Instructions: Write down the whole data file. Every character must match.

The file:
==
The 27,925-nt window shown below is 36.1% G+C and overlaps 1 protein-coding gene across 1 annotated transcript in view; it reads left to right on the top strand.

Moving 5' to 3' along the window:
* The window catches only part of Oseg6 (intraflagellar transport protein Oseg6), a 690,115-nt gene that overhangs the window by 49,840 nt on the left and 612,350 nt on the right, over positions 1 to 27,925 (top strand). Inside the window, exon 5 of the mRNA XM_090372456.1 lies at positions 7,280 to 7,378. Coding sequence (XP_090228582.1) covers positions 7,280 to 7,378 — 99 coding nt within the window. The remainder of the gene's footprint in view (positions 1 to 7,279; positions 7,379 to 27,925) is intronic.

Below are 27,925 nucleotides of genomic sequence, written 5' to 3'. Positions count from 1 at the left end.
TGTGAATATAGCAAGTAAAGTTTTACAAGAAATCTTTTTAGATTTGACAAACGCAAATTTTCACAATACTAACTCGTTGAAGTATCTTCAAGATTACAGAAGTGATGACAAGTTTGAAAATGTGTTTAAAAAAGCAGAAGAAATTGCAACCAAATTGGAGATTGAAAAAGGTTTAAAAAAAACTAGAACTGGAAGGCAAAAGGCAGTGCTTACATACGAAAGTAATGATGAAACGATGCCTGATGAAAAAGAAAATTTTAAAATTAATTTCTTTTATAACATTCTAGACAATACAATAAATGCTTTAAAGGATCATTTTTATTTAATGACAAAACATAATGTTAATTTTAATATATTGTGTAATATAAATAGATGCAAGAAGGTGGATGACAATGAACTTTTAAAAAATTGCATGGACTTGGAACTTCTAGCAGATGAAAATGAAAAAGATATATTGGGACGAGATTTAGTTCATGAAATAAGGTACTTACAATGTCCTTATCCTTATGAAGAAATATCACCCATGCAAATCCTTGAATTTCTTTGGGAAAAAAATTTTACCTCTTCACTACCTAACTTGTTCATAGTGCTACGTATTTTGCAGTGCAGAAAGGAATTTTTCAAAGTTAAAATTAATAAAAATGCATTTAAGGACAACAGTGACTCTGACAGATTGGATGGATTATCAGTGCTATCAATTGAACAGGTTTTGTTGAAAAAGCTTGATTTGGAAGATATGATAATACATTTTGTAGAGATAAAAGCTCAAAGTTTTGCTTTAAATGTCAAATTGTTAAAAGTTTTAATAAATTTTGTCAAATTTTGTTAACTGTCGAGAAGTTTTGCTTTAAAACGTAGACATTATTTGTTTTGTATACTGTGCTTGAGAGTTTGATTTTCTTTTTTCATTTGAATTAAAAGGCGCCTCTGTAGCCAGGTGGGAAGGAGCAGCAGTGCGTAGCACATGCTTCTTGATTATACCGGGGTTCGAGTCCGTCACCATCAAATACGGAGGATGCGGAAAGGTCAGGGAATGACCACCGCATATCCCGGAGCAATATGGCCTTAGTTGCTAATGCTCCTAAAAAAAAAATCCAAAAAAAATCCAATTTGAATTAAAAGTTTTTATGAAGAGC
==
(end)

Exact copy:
The 27,925-nt window shown below is 36.1% G+C and overlaps 1 protein-coding gene across 1 annotated transcript in view; it reads left to right on the top strand.

Moving 5' to 3' along the window:
* The window catches only part of Oseg6 (intraflagellar transport protein Oseg6), a 690,115-nt gene that overhangs the window by 49,840 nt on the left and 612,350 nt on the right, over positions 1 to 27,925 (top strand). Inside the window, exon 5 of the mRNA XM_090372456.1 lies at positions 7,280 to 7,378. Coding sequence (XP_090228582.1) covers positions 7,280 to 7,378 — 99 coding nt within the window. The remainder of the gene's footprint in view (positions 1 to 7,279; positions 7,379 to 27,925) is intronic.

Below are 27,925 nucleotides of genomic sequence, written 5' to 3'. Positions count from 1 at the left end.
TGTGAATATAGCAAGTAAAGTTTTACAAGAAATCTTTTTAGATTTGACAAACGCAAATTTTCACAATACTAACTCGTTGAAGTATCTTCAAGATTACAGAAGTGATGACAAGTTTGAAAATGTGTTTAAAAAAGCAGAAGAAATTGCAACCAAATTGGAGATTGAAAAAGGTTTAAAAAAAACTAGAACTGGAAGGCAAAAGGCAGTGCTTACATACGAAAGTAATGATGAAACGATGCCTGATGAAAAAGAAAATTTTAAAATTAATTTCTTTTATAACATTCTAGACAATACAATAAATGCTTTAAAGGATCATTTTTATTTAATGACAAAACATAATGTTAATTTTAATATATTGTGTAATATAAATAGATGCAAGAAGGTGGATGACAATGAACTTTTAAAAAATTGCATGGACTTGGAACTTCTAGCAGATGAAAATGAAAAAGATATATTGGGACGAGATTTAGTTCATGAAATAAGGTACTTACAATGTCCTTATCCTTATGAAGAAATATCACCCATGCAAATCCTTGAATTTCTTTGGGAAAAAAATTTTACCTCTTCACTACCTAACTTGTTCATAGTGCTACGTATTTTGCAGTGCAGAAAGGAATTTTTCAAAGTTAAAATTAATAAAAATGCATTTAAGGACAACAGTGACTCTGACAGATTGGATGGATTATCAGTGCTATCAATTGAACAGGTTTTGTTGAAAAAGCTTGATTTGGAAGATATGATAATACATTTTGTAGAGATAAAAGCTCAAAGTTTTGCTTTAAATGTCAAATTGTTAAAAGTTTTAATAAATTTTGTCAAATTTTGTTAACTGTCGAGAAGTTTTGCTTTAAAACGTAGACATTATTTGTTTTGTATACTGTGCTTGAGAGTTTGATTTTCTTTTTTCATTTGAATTAAAAGGCGCCTCTGTAGCCAGGTGGGAAGGAGCAGCAGTGCGTAGCACATGCTTCTTGATTATACCGGGGTTCGAGTCCGTCACCATCAAATACGGAGGATGCGGAAAGGTCAGGGAATGACCACCGCATATCCCGGAGCAATATGGCCTTAGTTGCTAATGCTCCTAAAAAAAAAATCCAAAAAAAATCCAATTTGAATTAAAAGTTTTTATGAAGAGC